Wednesday, May 9, 2012

Be The Case

“The case method is great!”

It might be the most cliché phrase used to describe Darden, but it’s true.  Business concepts, analytical formulas and economics theories are all important, but the case method allows us to learn those things in the context of a authentic, accessible, fascinating scenario.  At Darden, we learn our frameworks through a series of real cases instead a pile of textbooks.

The only thing more realistic than case method is real life—something I realized during our Marketing Intelligence class this year.  The curriculum is designed to expose us to data collection and analysis methods that can help us extract consumer insights from surveys and interviews.  There are no cases in this class: we ARE the case writer, and the outcome depends on how we help our clients.

Professor Kathryn Sharpe collaborated with the Charlottesville Community Investment Corporation to assemble a group of local entrepreneurs looking for help growing their ventures.  Students were partnered with these entrepreneurs, each with their own set of skills, challenges, and questions.

Our team had the pleasure of working with Lorraine Pike, a Charlottesville resident hoping to start a mobile juice stand on the Downtown Mall.  Lorraine has several vegetable juice recipes that were handed down to her from her father, who grew up in Jamaica.  Her kids love the juice, and she has a hunch the public will too.
Lorraine and her son.

During our final term as First Years, “Team Juice” learned survey and marketing concepts in class and then applied them to Lorraine’s venture.  We conducted in-depth interviews with folks who live and work near the Mall to learn more about their views of health, food stands, and fresh juices.

Using those insights, our team crafted a survey that helped us quantify consumer attitudes and purchasing behavior.  We distributed the survey online and in person, handing out yummy treats from Cinema Taco as rewards for those who were brave enough to take the three page questionnaire.

Who wouldn't want a free taco on Cinco de Mayo?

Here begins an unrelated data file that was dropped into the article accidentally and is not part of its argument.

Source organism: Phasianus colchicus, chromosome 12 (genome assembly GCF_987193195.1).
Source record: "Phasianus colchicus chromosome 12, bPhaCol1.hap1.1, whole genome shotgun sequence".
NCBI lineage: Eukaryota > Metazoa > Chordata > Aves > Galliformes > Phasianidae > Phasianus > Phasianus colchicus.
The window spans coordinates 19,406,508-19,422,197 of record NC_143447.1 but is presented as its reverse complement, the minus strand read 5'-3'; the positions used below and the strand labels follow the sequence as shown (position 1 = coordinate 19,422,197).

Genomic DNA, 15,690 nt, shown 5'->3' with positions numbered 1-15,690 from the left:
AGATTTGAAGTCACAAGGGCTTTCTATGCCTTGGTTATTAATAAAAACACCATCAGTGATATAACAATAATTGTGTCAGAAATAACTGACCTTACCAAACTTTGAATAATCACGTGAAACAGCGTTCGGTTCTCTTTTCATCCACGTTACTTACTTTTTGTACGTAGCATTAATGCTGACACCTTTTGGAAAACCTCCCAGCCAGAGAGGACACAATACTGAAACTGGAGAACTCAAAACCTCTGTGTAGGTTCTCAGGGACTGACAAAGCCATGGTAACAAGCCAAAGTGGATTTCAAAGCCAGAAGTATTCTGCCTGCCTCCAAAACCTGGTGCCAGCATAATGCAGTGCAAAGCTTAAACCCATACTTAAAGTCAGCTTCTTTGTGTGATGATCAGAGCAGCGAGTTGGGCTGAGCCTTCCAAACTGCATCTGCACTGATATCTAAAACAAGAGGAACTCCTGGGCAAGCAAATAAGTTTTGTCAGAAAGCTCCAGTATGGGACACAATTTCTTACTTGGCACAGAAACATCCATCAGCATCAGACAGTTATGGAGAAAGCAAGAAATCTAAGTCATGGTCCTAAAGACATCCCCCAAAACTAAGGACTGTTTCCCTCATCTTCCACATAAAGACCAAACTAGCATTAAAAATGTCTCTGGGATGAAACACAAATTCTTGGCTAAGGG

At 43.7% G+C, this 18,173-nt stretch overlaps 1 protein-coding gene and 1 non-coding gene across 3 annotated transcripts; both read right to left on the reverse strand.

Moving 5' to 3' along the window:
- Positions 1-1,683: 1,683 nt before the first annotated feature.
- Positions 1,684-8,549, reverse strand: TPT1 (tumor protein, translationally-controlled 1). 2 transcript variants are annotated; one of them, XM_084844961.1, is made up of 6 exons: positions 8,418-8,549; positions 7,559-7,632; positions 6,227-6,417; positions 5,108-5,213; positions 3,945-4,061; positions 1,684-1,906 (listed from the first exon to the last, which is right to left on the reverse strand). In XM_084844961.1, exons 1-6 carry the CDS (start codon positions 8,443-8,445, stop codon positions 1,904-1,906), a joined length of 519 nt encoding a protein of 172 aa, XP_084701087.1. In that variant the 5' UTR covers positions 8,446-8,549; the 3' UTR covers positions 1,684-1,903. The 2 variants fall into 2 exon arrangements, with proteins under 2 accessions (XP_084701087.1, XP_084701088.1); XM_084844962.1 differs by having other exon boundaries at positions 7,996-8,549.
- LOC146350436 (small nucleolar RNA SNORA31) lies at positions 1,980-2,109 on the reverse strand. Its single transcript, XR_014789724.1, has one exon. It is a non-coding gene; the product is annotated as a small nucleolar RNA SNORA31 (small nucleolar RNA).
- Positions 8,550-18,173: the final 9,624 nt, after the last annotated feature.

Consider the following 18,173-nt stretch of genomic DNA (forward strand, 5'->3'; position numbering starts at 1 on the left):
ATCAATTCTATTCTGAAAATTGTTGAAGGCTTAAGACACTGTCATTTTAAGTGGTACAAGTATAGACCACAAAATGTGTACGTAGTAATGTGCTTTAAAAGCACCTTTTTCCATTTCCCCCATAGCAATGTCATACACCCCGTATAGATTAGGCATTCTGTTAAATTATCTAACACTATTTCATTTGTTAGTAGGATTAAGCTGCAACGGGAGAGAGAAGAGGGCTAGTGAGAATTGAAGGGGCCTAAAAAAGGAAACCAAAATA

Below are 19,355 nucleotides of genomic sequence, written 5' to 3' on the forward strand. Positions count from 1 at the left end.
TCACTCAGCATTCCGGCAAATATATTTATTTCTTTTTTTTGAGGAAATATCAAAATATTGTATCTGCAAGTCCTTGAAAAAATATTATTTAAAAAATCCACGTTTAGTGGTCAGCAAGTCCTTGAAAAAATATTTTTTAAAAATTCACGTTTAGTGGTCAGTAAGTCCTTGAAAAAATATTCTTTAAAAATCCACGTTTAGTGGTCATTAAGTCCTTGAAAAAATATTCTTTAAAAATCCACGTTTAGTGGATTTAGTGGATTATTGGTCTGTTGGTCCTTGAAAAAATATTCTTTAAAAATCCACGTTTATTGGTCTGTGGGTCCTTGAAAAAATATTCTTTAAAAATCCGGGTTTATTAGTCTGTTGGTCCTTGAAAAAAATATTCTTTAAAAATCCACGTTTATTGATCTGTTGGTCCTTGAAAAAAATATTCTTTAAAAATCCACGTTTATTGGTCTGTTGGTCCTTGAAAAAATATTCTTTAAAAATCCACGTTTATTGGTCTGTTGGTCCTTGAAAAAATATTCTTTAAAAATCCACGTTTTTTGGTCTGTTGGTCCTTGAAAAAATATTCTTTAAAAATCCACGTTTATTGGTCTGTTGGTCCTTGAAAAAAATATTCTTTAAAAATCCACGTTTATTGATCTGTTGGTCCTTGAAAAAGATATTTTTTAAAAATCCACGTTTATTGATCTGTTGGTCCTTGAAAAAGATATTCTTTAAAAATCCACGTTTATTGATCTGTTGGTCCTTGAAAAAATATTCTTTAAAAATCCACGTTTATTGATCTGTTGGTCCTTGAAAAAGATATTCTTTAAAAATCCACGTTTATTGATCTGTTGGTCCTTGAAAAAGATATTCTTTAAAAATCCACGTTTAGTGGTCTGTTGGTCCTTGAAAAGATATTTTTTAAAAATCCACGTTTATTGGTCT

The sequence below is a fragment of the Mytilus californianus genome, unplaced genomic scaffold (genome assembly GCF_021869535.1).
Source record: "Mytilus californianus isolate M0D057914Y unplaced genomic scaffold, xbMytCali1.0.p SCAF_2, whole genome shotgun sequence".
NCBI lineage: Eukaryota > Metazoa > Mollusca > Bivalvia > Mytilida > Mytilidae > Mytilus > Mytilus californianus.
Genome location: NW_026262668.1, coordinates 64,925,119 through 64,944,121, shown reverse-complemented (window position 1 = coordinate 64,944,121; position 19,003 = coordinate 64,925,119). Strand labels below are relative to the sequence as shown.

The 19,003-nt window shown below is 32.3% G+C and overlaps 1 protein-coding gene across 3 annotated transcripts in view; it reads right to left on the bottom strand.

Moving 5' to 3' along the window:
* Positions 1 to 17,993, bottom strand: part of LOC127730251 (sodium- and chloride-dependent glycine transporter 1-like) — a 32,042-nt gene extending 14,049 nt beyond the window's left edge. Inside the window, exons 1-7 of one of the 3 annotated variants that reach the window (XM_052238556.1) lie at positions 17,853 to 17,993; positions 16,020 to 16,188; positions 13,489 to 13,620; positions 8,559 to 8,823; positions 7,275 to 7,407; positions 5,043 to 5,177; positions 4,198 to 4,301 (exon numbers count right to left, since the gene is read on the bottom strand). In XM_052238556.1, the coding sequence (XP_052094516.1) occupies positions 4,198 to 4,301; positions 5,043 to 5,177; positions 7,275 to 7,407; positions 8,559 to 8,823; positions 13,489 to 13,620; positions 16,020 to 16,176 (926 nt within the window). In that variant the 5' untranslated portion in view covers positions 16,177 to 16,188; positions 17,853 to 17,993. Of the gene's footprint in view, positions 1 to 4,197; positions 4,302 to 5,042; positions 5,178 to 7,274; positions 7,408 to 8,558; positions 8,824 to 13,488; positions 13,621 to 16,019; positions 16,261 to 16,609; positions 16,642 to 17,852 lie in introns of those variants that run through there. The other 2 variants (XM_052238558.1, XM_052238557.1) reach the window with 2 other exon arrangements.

Team Juice spent hours putting together interview checklists, survey questions, and Power Point presentations that showcased our interview and survey findings.  We met with Lorraine each week to keep her posted on our progress, and to learn more about her efforts as well.  Hopefully she will be able to use the insights we uncovered to further develop her business plan!
Sean builds, Blythe eats.

It was an absolute blast to put together a series of recommendations and findings for a real life client.  As I head off to my summer internship, I can’t help but wonder if I’ll see Lorraine’s smiling face on the Downtown Mall when I come back, peddling her homemade juices to happy customers.

Thursday, May 3, 2012

The Fabled Darden Cup

In theory, the title of Darden Student Association President is the highest pressure position there is for a student.  There are others, though, who believe that social chairs in varying clubs and sections have it the worst.  Or perhaps the president of the Darden Capital Management Club feels the most heat, responsible for managing a chunk of Darden’s all-important endowment.

I, however, humbly submit a fourth option, that the highest pressure position on grounds is Athletics Representative for Section E.

It sounds crazy, unless you know about the legendary Darden Cup.  The Cup (yes, I’m capitalizing it for the rest of the blog entry) is awarded to the section that earns the most points during a series of athletic and community competitions held throughout the school year.   Sports include softball, basketball, dodge ball, a 5k race, and cricket.  Sections also can rack up points by volunteering in events like the Boys and Girls Club Bike Race.